And any tyrannical regime is stubbornly imperialist when it comes to expand geographically or when it comes to claim territories – or when it comes to transform the culture of the territories to suit its plans, like China has done in Tibet, like China has done with Falun Gong.

After Hong Kong came under Chinese sovereignty, the next aim was to make its civil liberties like the mainland – where no civil liberties exist.

It was never going to be easy in Hong Kong, with cherished values and atmosphere of self-rule and autonomy in existence for a long time. Yes, there was no universal suffrage in spite of the attempts to introduce it. It remained a core issue and now the Chinese government of Beijing has agreed to introduce the universal suffrage in 2017 when the city-state is slated to go polls to elect its next leader.

But this universal suffrage is nothing more than a sham step where the candidate to be chosen is from the pool proposed by Beijing. And this is a major reason among others making the Hong Kong residents worried and frightened about Beijing’s intentions and plans.

Beijing is methodically taking over institutions in Hong Kong with efforts like installing a pro-Beijing leader or introduction of the national education programme (the protests in 2012).

And realizing the real intent, the pro-autonomy and pro-democracy activists are protesting it. Organizers from the ‘Civil Human Rights Front’ claim over 5,00,000 protesters came forward to join the sit-in and participate in the March demanding democratic rights.

Over half-a-million were expected after an unofficial pro-democracy referendum by ‘Occupy Central with Love and Peace’ was signed by around 8,00,000 people, almost 10% of the Hong Kong population.

And though the police claim the turnout to be less than 1,00,000, we can believe in the higher turnout figure even if it was not over half-a-million.

And the importance of this turnout lies in its symbolic potential. Though its mention was blacked out on the mainland, such attempts are increasingly becoming difficult. Access to the information on the Hong Kong life was one of the reasons that had ‘inspired’ many of the Wukan protesters.

And with increased complexity of layers and sub-layers, controlling the virtual world of social media is going to be as difficult as raising a pro-democracy demand in Beijing today.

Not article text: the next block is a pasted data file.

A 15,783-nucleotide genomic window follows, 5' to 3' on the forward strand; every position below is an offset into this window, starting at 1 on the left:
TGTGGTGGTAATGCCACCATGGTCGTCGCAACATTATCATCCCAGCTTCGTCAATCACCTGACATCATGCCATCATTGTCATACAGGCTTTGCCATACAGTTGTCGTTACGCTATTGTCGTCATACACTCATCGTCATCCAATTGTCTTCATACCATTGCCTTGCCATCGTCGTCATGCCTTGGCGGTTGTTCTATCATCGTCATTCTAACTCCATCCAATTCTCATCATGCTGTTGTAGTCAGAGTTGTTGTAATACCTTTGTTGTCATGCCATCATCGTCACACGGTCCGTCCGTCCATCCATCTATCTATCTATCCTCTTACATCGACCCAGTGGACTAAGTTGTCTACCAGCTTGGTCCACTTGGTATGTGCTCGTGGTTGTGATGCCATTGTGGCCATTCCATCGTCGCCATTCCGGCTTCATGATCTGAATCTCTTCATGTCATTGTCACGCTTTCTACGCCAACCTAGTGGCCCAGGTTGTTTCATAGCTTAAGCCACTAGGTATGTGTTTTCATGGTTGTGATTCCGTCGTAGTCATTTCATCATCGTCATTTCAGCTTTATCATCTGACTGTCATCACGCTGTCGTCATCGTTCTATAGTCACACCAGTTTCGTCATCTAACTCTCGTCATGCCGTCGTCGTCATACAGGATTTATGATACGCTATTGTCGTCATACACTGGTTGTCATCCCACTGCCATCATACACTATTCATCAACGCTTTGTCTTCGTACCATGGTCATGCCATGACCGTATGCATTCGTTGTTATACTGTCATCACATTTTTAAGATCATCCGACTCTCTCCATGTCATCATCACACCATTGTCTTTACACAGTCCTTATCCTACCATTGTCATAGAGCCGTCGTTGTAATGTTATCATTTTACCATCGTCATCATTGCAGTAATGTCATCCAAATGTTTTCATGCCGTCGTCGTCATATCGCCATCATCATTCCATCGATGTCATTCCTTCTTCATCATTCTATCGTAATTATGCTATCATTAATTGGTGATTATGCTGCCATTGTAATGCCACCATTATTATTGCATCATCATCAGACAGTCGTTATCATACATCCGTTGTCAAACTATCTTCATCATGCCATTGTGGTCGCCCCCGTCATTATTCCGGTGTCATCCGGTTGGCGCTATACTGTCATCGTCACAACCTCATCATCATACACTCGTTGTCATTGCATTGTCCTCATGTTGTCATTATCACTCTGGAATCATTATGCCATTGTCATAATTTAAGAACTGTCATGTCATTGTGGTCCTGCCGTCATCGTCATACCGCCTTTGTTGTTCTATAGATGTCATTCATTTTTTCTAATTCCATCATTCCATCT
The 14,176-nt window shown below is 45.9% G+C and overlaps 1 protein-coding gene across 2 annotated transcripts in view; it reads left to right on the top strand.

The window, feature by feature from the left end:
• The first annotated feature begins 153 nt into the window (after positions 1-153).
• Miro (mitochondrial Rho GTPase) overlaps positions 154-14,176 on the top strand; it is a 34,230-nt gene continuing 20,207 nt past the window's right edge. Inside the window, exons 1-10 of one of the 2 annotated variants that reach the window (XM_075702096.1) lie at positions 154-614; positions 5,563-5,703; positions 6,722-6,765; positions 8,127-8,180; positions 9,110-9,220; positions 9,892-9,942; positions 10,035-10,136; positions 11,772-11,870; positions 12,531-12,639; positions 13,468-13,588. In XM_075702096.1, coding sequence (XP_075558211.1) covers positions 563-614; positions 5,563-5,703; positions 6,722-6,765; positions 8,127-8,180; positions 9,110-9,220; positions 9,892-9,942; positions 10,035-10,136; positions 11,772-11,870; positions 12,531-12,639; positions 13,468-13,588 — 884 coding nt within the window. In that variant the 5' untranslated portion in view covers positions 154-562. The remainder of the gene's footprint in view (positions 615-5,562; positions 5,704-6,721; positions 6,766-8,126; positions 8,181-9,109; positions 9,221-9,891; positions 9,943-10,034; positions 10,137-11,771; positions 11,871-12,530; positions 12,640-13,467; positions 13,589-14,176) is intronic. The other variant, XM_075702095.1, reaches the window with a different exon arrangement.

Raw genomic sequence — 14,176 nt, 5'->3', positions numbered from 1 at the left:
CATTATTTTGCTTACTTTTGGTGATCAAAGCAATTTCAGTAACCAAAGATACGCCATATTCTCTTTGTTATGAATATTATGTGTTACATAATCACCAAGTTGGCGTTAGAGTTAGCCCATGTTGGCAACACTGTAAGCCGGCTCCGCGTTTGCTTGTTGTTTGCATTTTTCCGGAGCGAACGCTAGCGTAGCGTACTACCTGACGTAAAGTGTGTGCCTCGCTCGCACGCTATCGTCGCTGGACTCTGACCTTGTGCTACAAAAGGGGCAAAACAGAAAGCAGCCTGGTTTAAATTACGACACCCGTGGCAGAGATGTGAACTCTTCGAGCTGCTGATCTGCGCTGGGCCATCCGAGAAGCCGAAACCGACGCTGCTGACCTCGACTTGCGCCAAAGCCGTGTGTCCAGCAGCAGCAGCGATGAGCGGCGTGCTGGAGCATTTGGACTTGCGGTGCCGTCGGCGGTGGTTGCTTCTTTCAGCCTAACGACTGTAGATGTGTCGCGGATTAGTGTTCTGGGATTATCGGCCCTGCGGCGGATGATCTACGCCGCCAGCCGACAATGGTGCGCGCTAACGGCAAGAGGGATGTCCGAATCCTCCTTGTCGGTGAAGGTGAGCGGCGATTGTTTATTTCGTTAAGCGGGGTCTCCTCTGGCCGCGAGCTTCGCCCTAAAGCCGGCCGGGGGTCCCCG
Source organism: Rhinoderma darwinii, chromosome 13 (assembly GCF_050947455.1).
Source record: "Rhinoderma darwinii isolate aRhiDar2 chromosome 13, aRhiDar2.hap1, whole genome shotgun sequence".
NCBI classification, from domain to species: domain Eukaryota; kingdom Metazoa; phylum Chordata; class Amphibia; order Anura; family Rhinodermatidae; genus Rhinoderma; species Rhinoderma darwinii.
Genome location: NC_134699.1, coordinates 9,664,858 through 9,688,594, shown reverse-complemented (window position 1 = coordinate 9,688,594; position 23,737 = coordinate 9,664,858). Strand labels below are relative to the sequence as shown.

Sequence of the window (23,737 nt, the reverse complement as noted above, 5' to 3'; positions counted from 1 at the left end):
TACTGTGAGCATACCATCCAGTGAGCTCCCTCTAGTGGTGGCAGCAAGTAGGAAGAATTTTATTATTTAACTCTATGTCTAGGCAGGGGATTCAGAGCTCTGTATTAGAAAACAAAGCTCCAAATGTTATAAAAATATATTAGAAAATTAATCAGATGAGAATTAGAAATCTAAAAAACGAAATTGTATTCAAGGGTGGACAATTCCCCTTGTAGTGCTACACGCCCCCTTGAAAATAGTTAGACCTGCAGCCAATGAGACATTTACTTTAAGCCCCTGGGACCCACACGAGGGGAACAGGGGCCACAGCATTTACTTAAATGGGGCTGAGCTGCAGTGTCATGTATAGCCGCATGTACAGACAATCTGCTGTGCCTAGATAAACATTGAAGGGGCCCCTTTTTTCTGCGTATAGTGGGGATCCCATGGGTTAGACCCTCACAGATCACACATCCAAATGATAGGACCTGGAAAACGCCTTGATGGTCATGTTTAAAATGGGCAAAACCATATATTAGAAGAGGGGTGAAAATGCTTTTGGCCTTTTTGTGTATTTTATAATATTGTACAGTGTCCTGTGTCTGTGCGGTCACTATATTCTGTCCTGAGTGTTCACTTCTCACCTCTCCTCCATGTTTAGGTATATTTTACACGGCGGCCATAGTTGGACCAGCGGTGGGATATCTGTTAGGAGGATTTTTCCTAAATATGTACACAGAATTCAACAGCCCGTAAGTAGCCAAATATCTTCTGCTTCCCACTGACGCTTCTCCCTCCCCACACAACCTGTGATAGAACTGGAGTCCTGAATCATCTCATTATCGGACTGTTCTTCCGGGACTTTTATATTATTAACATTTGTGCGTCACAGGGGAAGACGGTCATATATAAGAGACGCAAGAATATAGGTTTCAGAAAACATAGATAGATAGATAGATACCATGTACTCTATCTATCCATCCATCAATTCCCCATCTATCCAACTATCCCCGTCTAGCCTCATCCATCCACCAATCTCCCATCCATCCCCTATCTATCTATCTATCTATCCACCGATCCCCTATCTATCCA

Yes, the June 4 Vigil or July 1 March are not going to bring any changes for the mainland China in the future we can foresee now, but it is going to make developments more intense in Hong Kong as the protesters have warned for more protests later this year.

And crushing such protests like the Beijing government does in China would not be possible without the whole world coming to know about every such development.

©/IPR: Santosh Chaubey – https://santoshchaubey.wordpress.com/

ARE WE A FAILED DEMOCRACY? ARE WE A FALLING NATION?

Thousands die but their lives are counted for some bucks and the buck is passed to be forgotten conveniently totally ignoring the fact that who died were the fellow human beings!

What sort of idiots we are or what sort of idiots we are made to look like or what sort of idiots we have been made to be fooled around so easily.

And resultantly and not so reluctantly we are forced to think about the question and the prospect, time and again, with an increasing frequency – are we a failed democracy? Are we a falling nation?

It is because ‘they’ have reduced the ordinary Indian to a mere living creature whose life doesn’t matter; the living creature, ‘the ordinary Indian’ who doesn’t figure anywhere on any priority list.

Instead, ‘they’ comfortably prey upon the developments to further their selfish agenda.

And even if ‘they’ look to come into some action, it is because ‘they’ see some political points to score in a particular case.

And who is this ‘they’ who has reduced us, the ordinary Indians, to such a state of human ruin?

This ‘they’ is the ‘group’ that defines itself from among us but places its members in a separate, superior class, pushing us to the periphery.

It is a ‘they’ that claims to be our representative only in order to claim the territory that rightfully belongs to us, the Republic called India.

So, who is this ‘they’?

This ‘they’ is a macrocosm of almost of the politicians, most of the bureaucrats, many of the business elite working in collusion with the politicians, the goons and the goons-turned-politicians. Sadly, the umbrella to cover the realm of ‘they’ is rapidly getting wider.